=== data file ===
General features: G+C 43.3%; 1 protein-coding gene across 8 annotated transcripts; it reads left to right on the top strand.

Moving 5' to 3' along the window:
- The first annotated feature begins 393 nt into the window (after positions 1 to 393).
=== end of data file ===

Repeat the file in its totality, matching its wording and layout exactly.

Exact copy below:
General features: G+C 43.3%; 1 protein-coding gene across 8 annotated transcripts; it reads left to right on the top strand.

Moving 5' to 3' along the window:
- The first annotated feature begins 393 nt into the window (after positions 1 to 393).